But at that same prayer group, I was struggling with bitterness toward a family member. In my sin, I was trying to justify my attitude by claiming that the other person acted like an “enemy” and was “not to be trusted.” My friends gently helped me to remember God’s standard for how enemies are to be treated (Luke 6 and Romans 12) because I needed to be reminded of God’s law. As I reflected on how I was called to be as a Christian, I saw my failures and knew that my only hope was to run to Christ. I was desperately in need of his mercy! Even God’s good law brings us to the gospel, for only God’s grace can enable us to obey his commands.
We will lack deep peace if we fail to understand that God adopts forgiven sinners as his children forever.
God forgives us. Theresa was a ministry leader who struggled with experiencing God’s forgiveness. She led Bible studies on God’s forgiveness and communicated his grace to others with great clarity. But Theresa had a secret: as a teenager, she had an abortion and briefly married an abusive man. When he left her, she came to know Christ and began a new life far away from her former home. While she loved God and encouraged others to trust in his forgiveness, deep down, she was miserable. How could God forgive her? What hope was there for her? Plenty! As Theresa prayed for the grace to believe the gospel, she cried out to God, “Please help me to say good-bye forever to my past and trust that it is covered by the blood of Jesus. Please, Lord, help me experience your forgiveness.” Theresa learned to speak God’s truth to herself, “I am righteous by faith in Jesus Christ. Through God’s gracious gift of Jesus, I have been purchased by the blood of Christ, and I belong to him (Rom. 3:22, 24). Nothing can ever snatch me out of God’s hand (Rom. 8:35). I am blessed! My sins are forgiven and will never be counted against me (Rom. 4:7–8).” This is the gospel that brings peace to God’s adopted children.
God adopts us. According to many theologians, God’s adopting grace is the utmost expression of the benefits of salvation and the highest privilege that the gospel offers.8 “How great is the love the Father has lavished on us, that we should be called children of God! And that is what we are!” (1 John 3:1). As adopted children, we are fully accepted, brought out of bondage and destitution into the “safety, certainty and enjoyment” of the family of God.9 If your family of origin reflected the steadfastness and delight of heavenly adoption, rejoice! Your ability to rest in the doctrine of adoption may come easily. But if your earthly home was not a safe refuge, you might struggle with the idea of God as your faithful, loving Father. The truth in Scripture, however, is that our position as children of God is even now permanently assured (Gal. 4:7). One day, your heavenly Father will “quiet you with his love, he will rejoice over you with singing” (Zeph. 3:17).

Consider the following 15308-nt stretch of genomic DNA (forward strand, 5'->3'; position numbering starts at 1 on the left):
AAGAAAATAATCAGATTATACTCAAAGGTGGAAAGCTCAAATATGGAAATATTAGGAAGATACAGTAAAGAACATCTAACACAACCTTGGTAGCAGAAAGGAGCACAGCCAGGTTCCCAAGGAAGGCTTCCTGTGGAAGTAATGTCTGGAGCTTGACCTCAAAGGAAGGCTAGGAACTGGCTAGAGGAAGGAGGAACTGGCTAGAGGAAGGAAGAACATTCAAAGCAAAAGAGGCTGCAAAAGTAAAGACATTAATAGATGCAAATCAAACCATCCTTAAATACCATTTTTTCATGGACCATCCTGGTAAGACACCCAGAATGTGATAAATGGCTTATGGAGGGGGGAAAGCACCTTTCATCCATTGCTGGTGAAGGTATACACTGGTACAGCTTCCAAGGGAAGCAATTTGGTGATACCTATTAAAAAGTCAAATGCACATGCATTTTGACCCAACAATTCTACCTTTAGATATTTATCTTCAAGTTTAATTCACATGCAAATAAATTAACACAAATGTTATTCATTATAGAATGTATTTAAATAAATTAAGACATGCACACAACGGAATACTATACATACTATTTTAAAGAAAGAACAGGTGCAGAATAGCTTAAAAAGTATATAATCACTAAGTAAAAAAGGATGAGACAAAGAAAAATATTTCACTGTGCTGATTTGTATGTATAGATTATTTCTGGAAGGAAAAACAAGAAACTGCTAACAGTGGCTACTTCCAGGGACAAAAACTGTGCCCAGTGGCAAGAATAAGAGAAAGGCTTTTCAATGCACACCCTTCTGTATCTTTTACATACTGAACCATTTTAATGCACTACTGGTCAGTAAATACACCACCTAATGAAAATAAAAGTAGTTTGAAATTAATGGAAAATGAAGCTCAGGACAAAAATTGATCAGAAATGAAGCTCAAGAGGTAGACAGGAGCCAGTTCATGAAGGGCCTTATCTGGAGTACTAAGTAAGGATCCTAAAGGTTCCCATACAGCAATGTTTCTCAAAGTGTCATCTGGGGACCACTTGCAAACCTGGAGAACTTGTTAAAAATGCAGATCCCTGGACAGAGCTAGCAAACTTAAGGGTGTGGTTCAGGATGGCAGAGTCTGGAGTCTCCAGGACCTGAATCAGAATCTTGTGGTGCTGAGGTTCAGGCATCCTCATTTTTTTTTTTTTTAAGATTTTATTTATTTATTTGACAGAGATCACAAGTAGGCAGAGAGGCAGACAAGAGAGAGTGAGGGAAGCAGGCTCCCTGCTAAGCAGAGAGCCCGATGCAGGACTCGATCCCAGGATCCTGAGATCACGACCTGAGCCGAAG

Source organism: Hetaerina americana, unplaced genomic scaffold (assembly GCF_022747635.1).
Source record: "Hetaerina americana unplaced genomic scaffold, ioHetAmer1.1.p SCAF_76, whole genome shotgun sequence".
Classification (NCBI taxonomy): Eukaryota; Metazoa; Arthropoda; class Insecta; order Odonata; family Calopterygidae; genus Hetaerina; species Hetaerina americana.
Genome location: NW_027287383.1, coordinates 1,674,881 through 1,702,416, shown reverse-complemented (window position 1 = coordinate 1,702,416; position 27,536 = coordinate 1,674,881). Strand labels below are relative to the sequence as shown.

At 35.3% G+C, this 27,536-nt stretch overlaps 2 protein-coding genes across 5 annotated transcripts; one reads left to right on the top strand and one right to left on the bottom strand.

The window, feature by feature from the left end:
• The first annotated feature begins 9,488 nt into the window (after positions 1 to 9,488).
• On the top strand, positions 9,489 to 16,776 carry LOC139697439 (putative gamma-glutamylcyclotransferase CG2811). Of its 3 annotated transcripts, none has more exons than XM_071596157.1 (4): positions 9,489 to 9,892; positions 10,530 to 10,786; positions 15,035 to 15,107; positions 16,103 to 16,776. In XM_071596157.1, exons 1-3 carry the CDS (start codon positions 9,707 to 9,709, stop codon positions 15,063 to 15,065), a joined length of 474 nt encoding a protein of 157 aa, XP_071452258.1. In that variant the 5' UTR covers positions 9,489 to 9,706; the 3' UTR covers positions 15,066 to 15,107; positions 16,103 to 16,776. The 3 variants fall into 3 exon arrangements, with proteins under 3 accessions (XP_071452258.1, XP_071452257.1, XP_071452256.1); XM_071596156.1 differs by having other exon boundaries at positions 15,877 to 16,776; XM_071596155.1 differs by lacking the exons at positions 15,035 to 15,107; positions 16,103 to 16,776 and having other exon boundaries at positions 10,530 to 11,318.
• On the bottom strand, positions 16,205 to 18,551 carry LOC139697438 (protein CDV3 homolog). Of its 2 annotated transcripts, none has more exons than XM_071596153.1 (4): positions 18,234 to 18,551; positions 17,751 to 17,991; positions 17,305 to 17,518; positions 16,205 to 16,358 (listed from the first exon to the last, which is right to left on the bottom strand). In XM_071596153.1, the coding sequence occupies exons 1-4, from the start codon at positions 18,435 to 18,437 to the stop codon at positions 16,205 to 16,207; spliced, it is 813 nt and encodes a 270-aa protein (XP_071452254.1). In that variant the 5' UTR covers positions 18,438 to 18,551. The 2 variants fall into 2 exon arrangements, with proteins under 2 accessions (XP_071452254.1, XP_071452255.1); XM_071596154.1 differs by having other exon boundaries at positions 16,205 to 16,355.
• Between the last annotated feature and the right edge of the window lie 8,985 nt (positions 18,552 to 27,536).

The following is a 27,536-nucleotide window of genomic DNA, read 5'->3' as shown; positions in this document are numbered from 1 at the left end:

God delights in us. When you have placed your faith in the work of Jesus Christ for your salvation, you are the beloved child of the King of Kings! Because of his steadfast, passionate love, you will never be deserted or rejected. As a believer in Jesus, you are a member of the sought-after Bride of Christ, and your Groom gives you a new name. Just as adoptive parents seek out and delight in their children, your God seeks you out and delights in you: “No longer will they call you Deserted, or name your land Desolate. But you will be called Hephzibah [which means the Lord’s delight is in her] . . . for the LORD will take delight in you” (Isa. 62:4, explanation added).
Through Christ, God looks on you with the gaze of a bridegroom who loves his bride fervently—even to the point of death. It reminds me (Tara) of a wedding that I attended years ago. On a normal day, the bride was absolutely gorgeous—not just physically but spiritually and emotionally too. She radiated Christ. But on her wedding day? She was the most stunning bride I had ever seen. As she entered the church, the eyes of the entire congregation were fixed on her—not just because it was tradition but because we were entranced by the purity of her gown, the radiance of her face, and the love cascading from her entire being for her groom. When she reached the front of the chapel, the pastor had a twinkle in his eye as he asked the congregation, “Isn’t Melanie beautiful?” We all said a loud, “Yes!” And then this pastor ministered the gospel to us all when he said, “That is how God looks at you through Christ.” Just as a bridegroom delights in his bride, God delights in you.